Whatever is fickle, freckled (who knows how?)
With swift, slow; sweet, sour; adazzle, dim ...”
Gerald Manley Hopkins got it right when he described the glory of “dappled things” in his poem, “Pied Beauty.”
It’s a dappled time of year, spring, with bright spots of color punctuating the landscape and the leaping green spirit of trees and a robin’s egg blue of sky that promise summer. The patchwork of freshly tilled soil and the newly planted high tunnels, familiar and ubiquitous, remind us of why we live here: to be close to the land and to enjoy its bounty.
Nowhere can people with appetites get closer to that dappled bounty than at the Farmers Market in Cortez on Saturday mornings (www.cortezfarmmarket.com). Yes, it’s time once again to reconnect ourselves to our local food source. The farmers market will kick off its season on Saturday, June 6 at 109 West Main (the courthouse parking lot) and will continue every Saturday morning from 7:30 -11:30 through October.
Salad greens are always the first to strut their stuff at the farmer’s market. According to health writer and food activist Jo Robinson in her book Eating on the Wild Side, the most nutritious salad greens are red, purple, and reddish brown. Their deep coloring comes from nutrients called anthocyanins which are “powerful antioxidants that show great promise in fighting cancer, lowering blood pressure, slowing age-related memory loss, and even reducing the negative effects of eating high-sugar and high-fat foods.”
The second most nutritious greens are the dark green varieties. These have the nutrient lutein, which, says Robinson, is another potent antioxidant shown to protect eye health and calm inflammation. Lettuce varieties with the palest colors, like iceberg, provide the fewest health benefits.
Fortunately, we can anticipate a colorful variety of looseleaf greens sprouting up at the farmers market. Green onions and rhubarb too will await the early shopper on Saturday says long-time vendor, Lee Hill.
The fresher the greens, the more flavorful and nutritious they will be. Most, if not all of the greens at the farmers market, are picked within 24 hours of their appearance on the food stands. Many local farmers pick in the wee hours of the morning before transporting them to the market. Shoppers can be guaranteed of produce that has spent very little time in transit, has not been languishing in cold storage or on supermarket shelves, but is bursting with life-supporting goodness.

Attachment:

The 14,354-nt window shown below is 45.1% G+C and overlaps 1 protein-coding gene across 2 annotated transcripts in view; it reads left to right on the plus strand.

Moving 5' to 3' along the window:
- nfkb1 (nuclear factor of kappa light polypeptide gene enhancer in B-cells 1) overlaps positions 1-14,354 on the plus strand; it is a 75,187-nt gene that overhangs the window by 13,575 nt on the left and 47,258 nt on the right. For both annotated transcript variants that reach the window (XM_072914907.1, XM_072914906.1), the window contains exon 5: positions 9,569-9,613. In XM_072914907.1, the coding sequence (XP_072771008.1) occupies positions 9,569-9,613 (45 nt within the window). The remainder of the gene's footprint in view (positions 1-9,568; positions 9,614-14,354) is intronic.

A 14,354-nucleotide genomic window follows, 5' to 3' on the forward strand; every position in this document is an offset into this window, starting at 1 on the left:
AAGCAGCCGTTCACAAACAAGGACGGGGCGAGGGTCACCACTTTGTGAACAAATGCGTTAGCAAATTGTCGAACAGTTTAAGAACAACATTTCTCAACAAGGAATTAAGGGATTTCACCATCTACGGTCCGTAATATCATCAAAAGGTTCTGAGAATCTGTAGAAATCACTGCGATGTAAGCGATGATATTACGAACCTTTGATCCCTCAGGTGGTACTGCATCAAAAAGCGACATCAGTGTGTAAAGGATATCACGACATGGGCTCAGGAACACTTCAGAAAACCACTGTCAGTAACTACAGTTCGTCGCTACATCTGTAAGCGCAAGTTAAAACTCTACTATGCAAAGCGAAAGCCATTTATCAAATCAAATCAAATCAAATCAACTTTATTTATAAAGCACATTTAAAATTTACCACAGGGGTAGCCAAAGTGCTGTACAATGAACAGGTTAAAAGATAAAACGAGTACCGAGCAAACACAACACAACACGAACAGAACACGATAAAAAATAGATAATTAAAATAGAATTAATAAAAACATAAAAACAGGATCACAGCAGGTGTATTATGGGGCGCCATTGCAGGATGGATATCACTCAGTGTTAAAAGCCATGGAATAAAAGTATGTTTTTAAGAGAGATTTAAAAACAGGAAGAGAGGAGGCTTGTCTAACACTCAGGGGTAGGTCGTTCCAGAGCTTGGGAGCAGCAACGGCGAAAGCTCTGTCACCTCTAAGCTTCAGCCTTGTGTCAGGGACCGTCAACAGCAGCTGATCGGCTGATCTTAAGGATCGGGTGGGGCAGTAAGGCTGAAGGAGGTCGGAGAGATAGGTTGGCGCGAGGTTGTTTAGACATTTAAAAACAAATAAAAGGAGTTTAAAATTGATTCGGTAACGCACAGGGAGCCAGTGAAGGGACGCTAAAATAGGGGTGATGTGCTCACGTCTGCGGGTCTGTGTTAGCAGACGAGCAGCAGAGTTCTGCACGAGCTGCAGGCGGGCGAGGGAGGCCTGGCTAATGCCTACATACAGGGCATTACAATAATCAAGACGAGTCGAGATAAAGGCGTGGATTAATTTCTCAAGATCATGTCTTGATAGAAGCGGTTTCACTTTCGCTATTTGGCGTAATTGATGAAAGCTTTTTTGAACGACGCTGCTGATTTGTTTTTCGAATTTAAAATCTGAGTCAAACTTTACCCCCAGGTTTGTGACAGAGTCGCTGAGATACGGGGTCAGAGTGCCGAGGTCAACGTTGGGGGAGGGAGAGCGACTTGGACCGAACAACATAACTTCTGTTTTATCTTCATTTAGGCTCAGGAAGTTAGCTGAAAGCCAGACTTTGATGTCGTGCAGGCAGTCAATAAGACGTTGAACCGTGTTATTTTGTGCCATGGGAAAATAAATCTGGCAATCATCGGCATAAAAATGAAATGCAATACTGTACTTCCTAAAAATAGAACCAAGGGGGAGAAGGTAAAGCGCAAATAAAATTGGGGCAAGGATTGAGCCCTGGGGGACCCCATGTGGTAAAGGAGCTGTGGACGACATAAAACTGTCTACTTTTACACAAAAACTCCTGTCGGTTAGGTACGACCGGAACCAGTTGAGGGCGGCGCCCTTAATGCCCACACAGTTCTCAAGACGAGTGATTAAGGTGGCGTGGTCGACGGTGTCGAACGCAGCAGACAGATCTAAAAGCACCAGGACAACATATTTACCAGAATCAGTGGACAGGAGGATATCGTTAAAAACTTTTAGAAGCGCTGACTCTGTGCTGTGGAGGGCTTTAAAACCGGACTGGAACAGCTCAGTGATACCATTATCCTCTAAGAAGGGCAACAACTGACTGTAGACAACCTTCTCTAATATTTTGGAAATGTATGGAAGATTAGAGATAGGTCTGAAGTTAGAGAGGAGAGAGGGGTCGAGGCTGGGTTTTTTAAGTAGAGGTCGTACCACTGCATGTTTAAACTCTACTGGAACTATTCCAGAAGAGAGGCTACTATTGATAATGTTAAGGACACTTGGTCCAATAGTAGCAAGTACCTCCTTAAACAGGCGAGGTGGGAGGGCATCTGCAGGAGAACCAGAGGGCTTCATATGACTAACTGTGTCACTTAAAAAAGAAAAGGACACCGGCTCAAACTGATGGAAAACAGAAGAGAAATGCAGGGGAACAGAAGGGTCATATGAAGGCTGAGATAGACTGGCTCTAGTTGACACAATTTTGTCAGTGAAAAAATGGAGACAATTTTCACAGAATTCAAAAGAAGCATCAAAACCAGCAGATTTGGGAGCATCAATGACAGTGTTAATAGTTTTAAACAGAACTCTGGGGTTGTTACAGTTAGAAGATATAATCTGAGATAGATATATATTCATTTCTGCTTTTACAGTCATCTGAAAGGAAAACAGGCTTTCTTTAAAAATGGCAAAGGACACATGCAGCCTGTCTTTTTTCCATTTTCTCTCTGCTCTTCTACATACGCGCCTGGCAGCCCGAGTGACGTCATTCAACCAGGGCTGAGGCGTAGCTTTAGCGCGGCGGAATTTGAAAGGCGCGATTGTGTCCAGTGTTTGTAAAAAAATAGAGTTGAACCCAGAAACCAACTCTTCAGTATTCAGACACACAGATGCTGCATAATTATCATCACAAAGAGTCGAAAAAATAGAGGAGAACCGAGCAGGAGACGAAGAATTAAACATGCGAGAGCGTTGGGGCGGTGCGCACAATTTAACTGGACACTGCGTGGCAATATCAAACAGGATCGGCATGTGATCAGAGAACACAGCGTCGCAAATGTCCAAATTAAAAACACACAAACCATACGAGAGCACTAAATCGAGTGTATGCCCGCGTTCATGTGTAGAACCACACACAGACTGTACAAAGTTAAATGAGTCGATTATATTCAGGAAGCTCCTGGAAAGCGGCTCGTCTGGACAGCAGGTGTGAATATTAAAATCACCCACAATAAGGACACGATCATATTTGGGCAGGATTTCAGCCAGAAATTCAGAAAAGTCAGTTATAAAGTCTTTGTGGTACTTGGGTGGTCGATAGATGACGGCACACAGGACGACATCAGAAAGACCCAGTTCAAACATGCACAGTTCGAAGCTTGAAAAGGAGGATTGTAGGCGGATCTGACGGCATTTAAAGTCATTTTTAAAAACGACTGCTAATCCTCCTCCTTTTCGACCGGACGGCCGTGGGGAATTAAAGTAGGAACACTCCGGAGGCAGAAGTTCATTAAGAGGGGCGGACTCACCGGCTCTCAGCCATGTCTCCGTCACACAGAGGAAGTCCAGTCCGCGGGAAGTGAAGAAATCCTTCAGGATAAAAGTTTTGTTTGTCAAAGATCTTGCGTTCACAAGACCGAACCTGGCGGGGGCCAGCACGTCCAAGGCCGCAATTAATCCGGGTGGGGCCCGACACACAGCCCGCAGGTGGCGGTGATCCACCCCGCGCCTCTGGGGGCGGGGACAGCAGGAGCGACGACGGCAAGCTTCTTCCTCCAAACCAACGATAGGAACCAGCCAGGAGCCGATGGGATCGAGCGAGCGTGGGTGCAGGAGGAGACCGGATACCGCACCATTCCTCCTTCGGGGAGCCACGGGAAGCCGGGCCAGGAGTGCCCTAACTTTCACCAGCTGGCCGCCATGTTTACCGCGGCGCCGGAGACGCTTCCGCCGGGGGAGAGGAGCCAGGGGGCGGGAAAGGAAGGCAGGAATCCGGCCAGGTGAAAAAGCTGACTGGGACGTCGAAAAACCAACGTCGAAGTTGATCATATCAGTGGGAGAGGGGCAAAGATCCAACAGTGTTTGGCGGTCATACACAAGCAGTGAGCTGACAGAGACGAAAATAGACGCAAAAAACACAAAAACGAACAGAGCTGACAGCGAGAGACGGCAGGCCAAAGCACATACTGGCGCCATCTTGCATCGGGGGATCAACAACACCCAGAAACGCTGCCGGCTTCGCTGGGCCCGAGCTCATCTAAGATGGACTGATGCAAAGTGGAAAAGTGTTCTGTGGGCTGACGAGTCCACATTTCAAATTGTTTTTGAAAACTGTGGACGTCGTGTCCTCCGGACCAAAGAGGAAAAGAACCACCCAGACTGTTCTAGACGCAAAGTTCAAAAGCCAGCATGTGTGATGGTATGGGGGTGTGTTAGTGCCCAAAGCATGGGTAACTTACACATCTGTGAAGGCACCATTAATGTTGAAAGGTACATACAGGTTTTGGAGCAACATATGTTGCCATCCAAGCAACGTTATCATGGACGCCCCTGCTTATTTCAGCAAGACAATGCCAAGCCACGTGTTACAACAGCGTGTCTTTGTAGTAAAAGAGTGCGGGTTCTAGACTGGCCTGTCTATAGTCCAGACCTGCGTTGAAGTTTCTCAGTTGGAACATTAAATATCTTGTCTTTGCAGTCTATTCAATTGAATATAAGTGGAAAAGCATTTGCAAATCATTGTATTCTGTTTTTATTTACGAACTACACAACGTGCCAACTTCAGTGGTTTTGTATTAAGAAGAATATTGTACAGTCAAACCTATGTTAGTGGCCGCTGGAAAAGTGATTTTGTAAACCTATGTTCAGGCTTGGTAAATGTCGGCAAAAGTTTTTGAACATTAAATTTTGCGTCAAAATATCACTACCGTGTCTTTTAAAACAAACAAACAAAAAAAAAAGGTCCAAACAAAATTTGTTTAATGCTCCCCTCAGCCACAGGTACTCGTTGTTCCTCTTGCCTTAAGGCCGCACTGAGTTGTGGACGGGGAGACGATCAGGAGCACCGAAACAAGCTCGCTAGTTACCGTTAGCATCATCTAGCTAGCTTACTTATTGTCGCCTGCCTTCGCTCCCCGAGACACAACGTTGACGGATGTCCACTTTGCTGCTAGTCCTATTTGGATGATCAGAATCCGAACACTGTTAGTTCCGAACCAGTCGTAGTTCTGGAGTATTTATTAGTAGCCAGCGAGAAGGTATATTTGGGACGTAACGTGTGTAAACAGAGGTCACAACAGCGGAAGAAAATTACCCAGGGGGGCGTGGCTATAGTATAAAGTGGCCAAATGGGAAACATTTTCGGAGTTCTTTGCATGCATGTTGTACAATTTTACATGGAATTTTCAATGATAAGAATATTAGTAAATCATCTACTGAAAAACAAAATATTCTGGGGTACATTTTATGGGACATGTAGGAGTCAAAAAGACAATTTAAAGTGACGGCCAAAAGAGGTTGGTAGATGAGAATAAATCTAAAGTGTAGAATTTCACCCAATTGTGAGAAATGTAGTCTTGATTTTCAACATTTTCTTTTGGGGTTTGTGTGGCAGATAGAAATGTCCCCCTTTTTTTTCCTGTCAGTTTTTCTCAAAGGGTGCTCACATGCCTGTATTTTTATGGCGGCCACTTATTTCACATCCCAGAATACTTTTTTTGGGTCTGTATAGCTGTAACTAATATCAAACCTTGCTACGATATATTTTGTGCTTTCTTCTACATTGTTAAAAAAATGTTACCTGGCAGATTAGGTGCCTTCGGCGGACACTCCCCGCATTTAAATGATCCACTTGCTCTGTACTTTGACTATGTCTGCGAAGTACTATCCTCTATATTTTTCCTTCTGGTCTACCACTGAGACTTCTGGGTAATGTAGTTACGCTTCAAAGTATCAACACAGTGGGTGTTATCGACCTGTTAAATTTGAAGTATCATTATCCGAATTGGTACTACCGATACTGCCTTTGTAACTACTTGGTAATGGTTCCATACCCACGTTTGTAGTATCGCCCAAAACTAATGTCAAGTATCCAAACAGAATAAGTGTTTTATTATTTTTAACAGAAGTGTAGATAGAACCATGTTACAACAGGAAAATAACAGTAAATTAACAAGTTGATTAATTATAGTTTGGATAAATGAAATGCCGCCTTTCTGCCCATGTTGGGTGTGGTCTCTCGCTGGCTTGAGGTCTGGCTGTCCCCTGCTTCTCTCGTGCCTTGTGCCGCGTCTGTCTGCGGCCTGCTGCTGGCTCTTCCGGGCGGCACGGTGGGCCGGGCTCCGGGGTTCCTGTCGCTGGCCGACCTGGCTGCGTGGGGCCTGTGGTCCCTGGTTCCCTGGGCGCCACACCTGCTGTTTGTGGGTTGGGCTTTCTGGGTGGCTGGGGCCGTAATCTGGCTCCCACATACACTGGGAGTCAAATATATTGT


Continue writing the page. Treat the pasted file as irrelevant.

A word about storing your salad greens to retain their maximum health benefits. After getting them home, separate the leaves and plunge them into a cold-water bath for a few minutes to remove dirt and to lower their temperature, helping to preserve and keep them crisp.
Dry thoroughly in a salad spinner or with towels; moisture on the outside of the leaves hastens decomposition, so make sure they’re good and dry. Put the greens in a resealable plastic bag, squeeze out the air – careful not to crush the leaves – and then prick the bag with a pin 10-20 times depending on the size of the bag. The tiny pinpricks enable an exchange of gases allowing the greens to breathe, thus slowing deterioration while retaining the humidity inside the bag. Store in the crisper drawer of your refrigerator and eat sooner rather than later to maximize the health benefits of these superfoods.
Springtime greens don’t require a heavy dressing. And there’s no need to spend $3 or $4 on a bottle of dressing – you can easily make your own with ingredients you already have in the door of your refrigerator. This recipe is from Eating On the Wild Side. Two of its ingredients – honey and mustard – will tone down any bitterness from the greens.
The Parsnippet hopes to be a slice of life for residents of Montezuma County. Real. Nourishing. 100% homegrown. See you at the farmers market.